Kanchanben Purshottambhai Bhanderi Versus State of Gujarat : Supreme Court-Section 304B and 498A of Indian Penal Code 1860


Supreme Court of India

CRIMINAL APPEAL NO. 1152 OF 2009 Judgment Date: Dec 05, 2014


                        IN THE SUPREME COURT OF INDIA


                      CRIMINAL APPEAL NO. 1152  OF 2009

Kanchanben Purshottambhai Bhanderi                 .....Appellant


State of Gujarat                                   .....Respondent

                               J U D G M E N T


The sole appellant, Kanchanben is the mother-in-law of the deceased  and  is
facing conviction under Section 304B and  498A  of  the  Indian  Penal  Code
(hereinafter referred to as IPC) with sentence of RI  for  eight  years  and
penalty  of  Rs.1,000/-  with  default  stipulation.    She  has  also  been
convicted  under  Section  3  of  the  Dowry  Prohibition  Act  with  simple
imprisonment for five years and penalty of Rs.3,000/- with  default  clause.
For conviction under Section 4 of the Dowry Prohibition Act,  she  has  been
inflicted with simple imprisonment of six months and penalty of  Rs.  500/-.
The sentences have to run concurrently.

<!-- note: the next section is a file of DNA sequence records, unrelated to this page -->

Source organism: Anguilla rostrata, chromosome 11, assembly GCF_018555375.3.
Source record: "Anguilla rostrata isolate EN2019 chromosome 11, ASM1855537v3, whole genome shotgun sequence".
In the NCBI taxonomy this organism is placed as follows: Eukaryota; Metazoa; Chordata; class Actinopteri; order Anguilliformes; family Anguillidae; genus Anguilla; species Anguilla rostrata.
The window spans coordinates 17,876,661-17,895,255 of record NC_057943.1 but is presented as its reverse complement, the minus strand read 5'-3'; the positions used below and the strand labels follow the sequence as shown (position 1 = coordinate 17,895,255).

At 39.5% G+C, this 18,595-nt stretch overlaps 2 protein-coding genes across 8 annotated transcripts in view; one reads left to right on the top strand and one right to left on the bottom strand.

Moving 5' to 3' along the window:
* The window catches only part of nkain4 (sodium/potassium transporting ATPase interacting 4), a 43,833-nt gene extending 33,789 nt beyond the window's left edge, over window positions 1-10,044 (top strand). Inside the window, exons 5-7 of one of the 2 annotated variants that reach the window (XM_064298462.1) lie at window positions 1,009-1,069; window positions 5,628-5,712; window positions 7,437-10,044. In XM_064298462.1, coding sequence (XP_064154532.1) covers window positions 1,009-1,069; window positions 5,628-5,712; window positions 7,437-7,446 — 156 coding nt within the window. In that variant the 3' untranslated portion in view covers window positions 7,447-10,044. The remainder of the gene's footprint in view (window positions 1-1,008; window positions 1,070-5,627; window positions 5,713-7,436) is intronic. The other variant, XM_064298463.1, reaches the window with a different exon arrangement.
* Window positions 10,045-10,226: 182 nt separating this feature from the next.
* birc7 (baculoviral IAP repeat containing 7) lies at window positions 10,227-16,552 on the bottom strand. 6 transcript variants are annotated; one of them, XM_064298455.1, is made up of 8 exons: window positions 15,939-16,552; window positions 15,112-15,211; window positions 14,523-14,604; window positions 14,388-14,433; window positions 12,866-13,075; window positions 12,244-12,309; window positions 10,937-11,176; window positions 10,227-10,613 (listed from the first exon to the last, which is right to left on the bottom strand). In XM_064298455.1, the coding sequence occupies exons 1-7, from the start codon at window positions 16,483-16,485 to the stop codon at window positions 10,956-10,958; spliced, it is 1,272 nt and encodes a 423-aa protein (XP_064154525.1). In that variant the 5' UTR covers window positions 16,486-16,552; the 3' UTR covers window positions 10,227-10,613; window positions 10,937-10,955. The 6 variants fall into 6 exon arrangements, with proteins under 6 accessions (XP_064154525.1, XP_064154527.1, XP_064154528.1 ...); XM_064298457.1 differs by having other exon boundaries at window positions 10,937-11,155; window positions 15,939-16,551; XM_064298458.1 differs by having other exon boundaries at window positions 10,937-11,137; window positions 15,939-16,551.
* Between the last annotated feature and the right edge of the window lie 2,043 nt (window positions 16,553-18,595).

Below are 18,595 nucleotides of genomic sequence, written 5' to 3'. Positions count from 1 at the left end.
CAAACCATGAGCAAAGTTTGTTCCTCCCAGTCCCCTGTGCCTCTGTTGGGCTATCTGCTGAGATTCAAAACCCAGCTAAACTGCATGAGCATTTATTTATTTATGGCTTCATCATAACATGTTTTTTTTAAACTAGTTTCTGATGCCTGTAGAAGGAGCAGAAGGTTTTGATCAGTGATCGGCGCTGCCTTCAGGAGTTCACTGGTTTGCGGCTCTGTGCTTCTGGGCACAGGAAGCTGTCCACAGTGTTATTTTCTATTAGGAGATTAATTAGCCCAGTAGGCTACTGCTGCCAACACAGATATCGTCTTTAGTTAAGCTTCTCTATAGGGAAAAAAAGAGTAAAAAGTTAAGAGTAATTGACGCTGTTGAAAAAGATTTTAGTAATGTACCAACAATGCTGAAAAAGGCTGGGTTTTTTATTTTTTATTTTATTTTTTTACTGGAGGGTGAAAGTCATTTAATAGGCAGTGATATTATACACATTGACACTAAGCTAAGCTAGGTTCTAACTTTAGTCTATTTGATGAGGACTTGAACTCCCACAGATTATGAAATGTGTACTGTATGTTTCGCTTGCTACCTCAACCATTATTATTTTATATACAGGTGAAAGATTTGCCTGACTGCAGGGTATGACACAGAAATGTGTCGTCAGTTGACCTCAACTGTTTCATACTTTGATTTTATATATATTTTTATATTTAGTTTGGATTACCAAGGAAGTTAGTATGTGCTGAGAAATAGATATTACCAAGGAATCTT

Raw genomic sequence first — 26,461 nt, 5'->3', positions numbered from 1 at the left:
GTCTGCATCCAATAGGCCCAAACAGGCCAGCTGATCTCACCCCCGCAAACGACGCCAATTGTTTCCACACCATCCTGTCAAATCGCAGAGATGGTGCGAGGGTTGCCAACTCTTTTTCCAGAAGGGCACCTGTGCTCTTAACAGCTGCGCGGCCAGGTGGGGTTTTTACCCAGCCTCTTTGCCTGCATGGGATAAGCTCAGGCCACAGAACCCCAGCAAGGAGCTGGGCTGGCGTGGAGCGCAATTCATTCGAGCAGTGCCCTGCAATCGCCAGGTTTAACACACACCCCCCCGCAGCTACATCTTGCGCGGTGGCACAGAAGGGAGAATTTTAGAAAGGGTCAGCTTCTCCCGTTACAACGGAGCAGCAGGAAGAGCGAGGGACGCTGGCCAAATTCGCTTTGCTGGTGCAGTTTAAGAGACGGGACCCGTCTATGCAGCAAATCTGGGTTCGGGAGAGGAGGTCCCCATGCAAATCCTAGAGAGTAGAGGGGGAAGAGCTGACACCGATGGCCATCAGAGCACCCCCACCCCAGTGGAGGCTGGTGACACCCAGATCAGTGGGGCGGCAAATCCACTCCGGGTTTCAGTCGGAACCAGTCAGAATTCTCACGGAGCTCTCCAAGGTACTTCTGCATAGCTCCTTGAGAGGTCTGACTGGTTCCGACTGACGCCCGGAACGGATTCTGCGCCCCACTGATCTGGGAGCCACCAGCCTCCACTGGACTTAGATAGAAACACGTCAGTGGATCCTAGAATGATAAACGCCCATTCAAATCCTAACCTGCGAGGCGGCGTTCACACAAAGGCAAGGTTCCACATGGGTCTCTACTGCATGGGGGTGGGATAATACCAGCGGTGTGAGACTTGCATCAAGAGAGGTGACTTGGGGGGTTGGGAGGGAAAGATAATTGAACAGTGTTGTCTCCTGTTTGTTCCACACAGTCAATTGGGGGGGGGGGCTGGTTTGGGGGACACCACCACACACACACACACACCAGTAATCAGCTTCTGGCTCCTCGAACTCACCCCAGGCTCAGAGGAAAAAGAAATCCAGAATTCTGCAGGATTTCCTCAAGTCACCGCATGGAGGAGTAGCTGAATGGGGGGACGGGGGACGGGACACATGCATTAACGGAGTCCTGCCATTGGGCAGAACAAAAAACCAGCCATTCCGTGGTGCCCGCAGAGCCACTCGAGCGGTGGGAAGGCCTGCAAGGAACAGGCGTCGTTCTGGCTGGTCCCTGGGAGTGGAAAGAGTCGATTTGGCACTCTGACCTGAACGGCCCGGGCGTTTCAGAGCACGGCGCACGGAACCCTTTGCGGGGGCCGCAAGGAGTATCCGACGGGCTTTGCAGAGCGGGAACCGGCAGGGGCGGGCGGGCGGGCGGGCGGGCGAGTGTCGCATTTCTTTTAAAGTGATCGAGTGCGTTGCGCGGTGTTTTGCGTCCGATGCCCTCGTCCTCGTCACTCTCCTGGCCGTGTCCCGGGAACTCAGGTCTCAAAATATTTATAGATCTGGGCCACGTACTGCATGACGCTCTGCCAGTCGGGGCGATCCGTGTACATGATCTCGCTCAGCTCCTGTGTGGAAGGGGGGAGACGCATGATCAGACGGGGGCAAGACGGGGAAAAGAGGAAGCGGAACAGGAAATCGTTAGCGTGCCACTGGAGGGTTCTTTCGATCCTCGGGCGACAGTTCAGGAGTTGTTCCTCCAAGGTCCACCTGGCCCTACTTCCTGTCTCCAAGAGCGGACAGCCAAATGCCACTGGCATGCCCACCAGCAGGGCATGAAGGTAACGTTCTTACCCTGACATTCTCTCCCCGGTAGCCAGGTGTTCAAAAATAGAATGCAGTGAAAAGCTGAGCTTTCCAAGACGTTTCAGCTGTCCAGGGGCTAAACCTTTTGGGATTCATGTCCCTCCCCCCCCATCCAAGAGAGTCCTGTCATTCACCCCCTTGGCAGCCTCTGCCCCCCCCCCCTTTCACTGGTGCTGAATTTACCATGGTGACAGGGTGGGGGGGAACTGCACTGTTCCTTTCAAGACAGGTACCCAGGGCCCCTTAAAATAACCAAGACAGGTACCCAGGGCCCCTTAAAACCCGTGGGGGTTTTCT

For the offence in question in which the daughter-in-law  of  the  appellant
namely Hina died a  suicidal  death  after  consuming  poison  within  seven
months  of  her  marriage  with  the  son  of  the  appellant,  the   Police
chargesheeted three persons, accused No.1 Nilesh Kumar, who is  the  husband
of the deceased, the appellant  as  accused  No.2  and  appellant's  husband
Purshattambhai as accused No.3.   As  per  prosecution  case,  the  marriage
between the deceased and Nilesh was solemnized on 4.12.1997.  She went  from
her parental house at Surat to her  matrimonial  home  at  Vidyanagar  which
falls on the way from Surat to Ahmedabad and is just  one  hour  drive  from
Ahmedabad.  According to the prosecution case,  during  the  short  span  of